?“Elenor”, in a post to the Ripoff Report

One notable lawsuit has occurred as a result of these articles. Some of the articles about work at home kits specifically advertise things like “work for Google”, or “job openings at Google”. However, Google asserts these claims as false and has taken the case to court, as it is a copyright violation. “Thousands of people have been tricked into sending payment information and being charged hidden fees by questionable operations,” said Google in a statement.

The BBB has received over 3,000 complaints about products such as the ones that Google took offense to. The lawsuit has yet to begin in court, and no date has been set.

Second round of Bonn UN Climate Change negotiations continue

Thursday, June 3, 2010

The 2010 United Nations Climate Change Conference (COP 16) negotiations continued this week in Bonn, Germany. The 4,500 attendees include government delegates from 182 governments, representatives from business and industry, environmental organizations and research institutions. COP 16 is scheduled to take place November 29 – December 10, 2010 in Cancún, Mexico.

Luis Alfonso de Alba, Mexico’s special representative for climate change, told Reuters, “Mexico does not want to raise false expectations but we certainly are ambitious”. He criticised the outgoing head of the U.N.’s climate secretariat, Yvo de Boer, and the European Union’s climate commissioner Connie Hedegaard for their scepticism.

Negotiating under the United Nations Framework Convention on Climate Change (UNFCCC), the next negotiating session is scheduled to take place in August, followed by another, final one-week intersessional meeting, before Cancún. The talks were designed to discuss issues that were not resolved at the 2009 United Nations Climate Change Conference (COP 15) in Copenhagen.

The two working groups are the Ad Hoc Working Group on Long-Term Cooperative Action (AWG-LCA) and the Ad Hoc Working Group on Further Commitments for Annex (AWG-KP). These groups were specifically designed to negotiate a long-term response to climate change.

The AWG-LCA is the negotiating group tasked to deliver a new “COP16 negotiative text” ahead of the June negotiating session. The AWG-KP is to focus on emissions reduction commitments for the 37 industrialised countries that have ratified the Kyoto Protocol for the period beyond 2012.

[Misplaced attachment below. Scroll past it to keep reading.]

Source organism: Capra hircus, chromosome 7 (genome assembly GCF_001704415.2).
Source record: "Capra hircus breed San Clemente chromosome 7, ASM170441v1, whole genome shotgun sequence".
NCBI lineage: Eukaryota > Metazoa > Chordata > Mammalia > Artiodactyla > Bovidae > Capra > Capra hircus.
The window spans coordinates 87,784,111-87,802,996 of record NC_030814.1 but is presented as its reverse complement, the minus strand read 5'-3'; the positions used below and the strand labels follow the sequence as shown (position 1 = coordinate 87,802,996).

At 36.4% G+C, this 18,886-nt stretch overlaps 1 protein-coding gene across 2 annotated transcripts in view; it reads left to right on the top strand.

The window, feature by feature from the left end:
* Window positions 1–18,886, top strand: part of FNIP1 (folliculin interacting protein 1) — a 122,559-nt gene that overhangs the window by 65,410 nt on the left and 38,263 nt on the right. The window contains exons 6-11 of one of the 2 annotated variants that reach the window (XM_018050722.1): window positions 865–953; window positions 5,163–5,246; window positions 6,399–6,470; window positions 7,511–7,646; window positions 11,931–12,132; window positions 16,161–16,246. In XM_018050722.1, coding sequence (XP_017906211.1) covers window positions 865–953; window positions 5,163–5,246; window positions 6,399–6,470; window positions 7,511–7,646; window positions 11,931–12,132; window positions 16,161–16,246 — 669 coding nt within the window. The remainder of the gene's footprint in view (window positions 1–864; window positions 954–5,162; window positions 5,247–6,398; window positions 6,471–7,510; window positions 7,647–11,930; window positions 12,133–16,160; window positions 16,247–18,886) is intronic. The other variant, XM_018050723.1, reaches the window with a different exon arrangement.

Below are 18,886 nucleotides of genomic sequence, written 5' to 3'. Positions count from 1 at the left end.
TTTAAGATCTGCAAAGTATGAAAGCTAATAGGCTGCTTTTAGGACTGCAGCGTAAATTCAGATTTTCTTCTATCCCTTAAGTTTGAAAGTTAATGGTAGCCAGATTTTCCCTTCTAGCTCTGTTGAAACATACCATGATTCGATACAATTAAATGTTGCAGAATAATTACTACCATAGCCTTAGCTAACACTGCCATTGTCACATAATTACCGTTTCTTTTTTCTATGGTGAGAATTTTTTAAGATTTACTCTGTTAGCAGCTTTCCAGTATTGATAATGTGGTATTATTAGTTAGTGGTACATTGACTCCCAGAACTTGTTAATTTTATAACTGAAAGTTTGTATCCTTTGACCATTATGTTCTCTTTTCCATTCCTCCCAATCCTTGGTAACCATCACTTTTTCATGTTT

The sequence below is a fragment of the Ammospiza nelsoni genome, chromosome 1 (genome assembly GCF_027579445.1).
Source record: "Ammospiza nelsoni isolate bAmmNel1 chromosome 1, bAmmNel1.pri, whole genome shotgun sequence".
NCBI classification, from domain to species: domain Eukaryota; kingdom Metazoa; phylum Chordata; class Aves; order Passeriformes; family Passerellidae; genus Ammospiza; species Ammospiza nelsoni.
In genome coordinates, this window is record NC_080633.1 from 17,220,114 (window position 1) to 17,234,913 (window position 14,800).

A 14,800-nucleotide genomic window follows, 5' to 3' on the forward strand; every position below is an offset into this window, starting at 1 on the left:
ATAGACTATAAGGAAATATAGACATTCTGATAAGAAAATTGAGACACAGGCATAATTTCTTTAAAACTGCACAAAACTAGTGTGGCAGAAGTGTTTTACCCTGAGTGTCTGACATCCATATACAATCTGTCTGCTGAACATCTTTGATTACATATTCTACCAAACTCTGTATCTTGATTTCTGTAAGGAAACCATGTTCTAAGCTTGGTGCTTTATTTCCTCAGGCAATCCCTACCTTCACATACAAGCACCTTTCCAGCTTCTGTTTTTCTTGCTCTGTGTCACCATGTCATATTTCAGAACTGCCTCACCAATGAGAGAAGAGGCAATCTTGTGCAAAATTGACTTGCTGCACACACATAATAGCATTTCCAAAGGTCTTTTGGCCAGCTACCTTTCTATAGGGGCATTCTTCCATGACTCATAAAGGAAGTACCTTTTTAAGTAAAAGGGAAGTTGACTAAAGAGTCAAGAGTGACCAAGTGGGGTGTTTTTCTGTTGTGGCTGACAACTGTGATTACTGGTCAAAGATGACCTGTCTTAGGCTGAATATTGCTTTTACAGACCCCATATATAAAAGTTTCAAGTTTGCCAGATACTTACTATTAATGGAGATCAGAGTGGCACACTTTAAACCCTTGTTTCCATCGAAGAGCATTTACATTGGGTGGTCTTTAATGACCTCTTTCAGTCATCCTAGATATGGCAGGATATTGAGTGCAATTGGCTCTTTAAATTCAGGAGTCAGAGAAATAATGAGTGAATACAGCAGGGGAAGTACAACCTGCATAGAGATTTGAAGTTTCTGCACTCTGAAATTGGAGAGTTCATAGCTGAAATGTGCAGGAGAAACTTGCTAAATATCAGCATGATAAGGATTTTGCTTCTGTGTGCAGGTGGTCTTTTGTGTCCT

There are also two UNFCCC standing committees meetings, the Subsidiary Body for Scientific and Technological Advice (SBSTA) and the Subsidiary Body for Implementation (SBI).

The conference is officially referred to as the 16th session of the Conference of the Parties (COP 16) to the United Nations Framework Convention on Climate Change (UNFCCC) and the 6th session of the Conference of the Parties serving as the meeting of the Parties (CMP 6) to the Kyoto Protocol.

The Business Of Loaning Money

By James Copper

Most lending institutions are in the business of loaning money for home buyers or businesses, and have no desire to go through the repossession process for someone who has defaulted on their mortgage. The process of booting someone out of their home or commercial process can be long and costly procedure and working through financial problems with the current owner is often cheaper and easier than taking ownership of a property.

However, in many situations lenders find that repossession may be the only option they have in securing repayment on the defaulted loan and begin the steps to claim the property as their own. Once the process has begun, there are avenues for the debtor to follow in the courts to attempt to retain ownership, but the stipulations are spelled out ion law, and without meeting those requirements, the borrowers will have trouble maintaining rights to the property.

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Typically, once a foreclosure order has been sought by a lender, the borrower will have a set amount of time to bring the mortgage up to date, before the entire unpaid balance comes due and payable. Once that time has passed and the mortgage remains in arrears, the entire balance must be paid to stop the repossession proceedings. Since this is unlikely to happen, the courts sometimes give the owner time to sell the property, if it can show that selling the property will provide sufficient funding to satisfy the mortgage agreement.